Since the early days of Donald Trump’s presidency, there have been calls for criminal inquiries into everything from his dodgy tax returns to his 2016 campaign’s involvement with Russian intelligence. Over the past two years, as evidence of his and his administration’s wrongdoing have mounted, those calls have become more fervent. Vice President-elect Kamala D. Harris said in June 2019 that, were she president, her administration would prosecute Trump.

Yet Joe Biden won the presidency in no small part with an appeal to unity. Liberals fear that his bipartisan ethos might lead him to forgive and forget the Trump administration’s crimes, from bribery to obstruction of justice to routine violations of the Hatch Act. And we’ve been here before. In 2009, President Barack Obama declined to prosecute Bush administration officials for the commission of war crimes, torture in particular. Some commentators see a pattern of Republican abuse and Democratic forgiveness stretching back to Watergate and the Iran-contra scandal. If Trump and his associates are not prosecuted, they argue, it might set a devastating precedent. Others worry that the desire to prosecute Trump could amount to no more than “vengeance” that would further erode democratic norms. This vigorous debate on the left asks how we as a nation can get to the bottom of the Trump administration’s criminal behavior, while also ensuring that no future administration can act in such a manner again.

While there are critical differences between what this administration is suspected of doing and the violence committed by Nazi Germany, the commentariat often compares Trumpism to Nazism. It is no surprise, then, that some have referred to Germany’s denazification as a model for how the new president could deal with Trump and his administration. But those who use the comparison should recognize the mixed results of the German approach. The denazification process is widely considered to have been only partially successful — but it also underscores the importance of confronting painful and criminal pasts.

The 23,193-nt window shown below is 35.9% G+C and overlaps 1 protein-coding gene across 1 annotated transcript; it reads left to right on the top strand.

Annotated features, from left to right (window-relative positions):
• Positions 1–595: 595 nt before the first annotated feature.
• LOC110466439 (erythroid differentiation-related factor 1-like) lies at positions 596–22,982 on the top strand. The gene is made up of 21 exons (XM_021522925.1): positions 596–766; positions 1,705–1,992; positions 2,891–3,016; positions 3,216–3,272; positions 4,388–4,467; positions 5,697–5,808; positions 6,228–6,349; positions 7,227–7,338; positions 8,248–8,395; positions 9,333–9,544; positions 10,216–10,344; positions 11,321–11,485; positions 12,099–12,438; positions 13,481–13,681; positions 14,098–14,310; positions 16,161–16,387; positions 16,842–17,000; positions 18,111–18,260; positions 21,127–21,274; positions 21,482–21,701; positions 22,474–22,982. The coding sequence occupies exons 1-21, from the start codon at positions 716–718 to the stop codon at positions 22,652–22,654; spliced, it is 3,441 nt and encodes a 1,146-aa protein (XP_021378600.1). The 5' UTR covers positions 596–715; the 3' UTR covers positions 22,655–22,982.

Almost 80 years ago, as World War II ground to its bloody conclusion, there was no talk of magnanimity. British Prime Minister Winston Churchill supported summary executions of high-ranking Nazis, as did Henry Morgenthau Jr., Franklin D. Roosevelt’s treasury secretary. But cooler heads in the American administration eventually prevailed, and on Aug. 8, 1945, three months after victory in Europe, the International Military Tribunal at Nuremberg was born.

This court, staffed by judges from each of the Allied Powers, tried high-ranking Nazis for war crimes, crimes against peace and crimes against humanity. Subsequently, the U.S. government staged 12 more trials at Nuremberg, each one dedicated to prosecuting a specific arm of the Nazi apparatus, such as judges, the military high command, medical doctors and so forth.

While these Nuremberg trials (famously captured on screen by Spencer Tracy and Marlene Dietrich in “Judgment at Nuremberg”) are still well-known, they were only the tip of the iceberg of Germany’s denazification. German courts tried thousands of lower-ranking Nazis and fellow travelers in the years after the war. Special denazification tribunals examined hundreds of thousands of Germans, determining whether they would be eligible to collect their pensions or continue to work. The processes of establishing the criminal nature of the Nazi regime, of prying ordinary Germans away from Nazi ideology, and of establishing democratic rule were undoubtedly the most far-reaching and ambitious in history.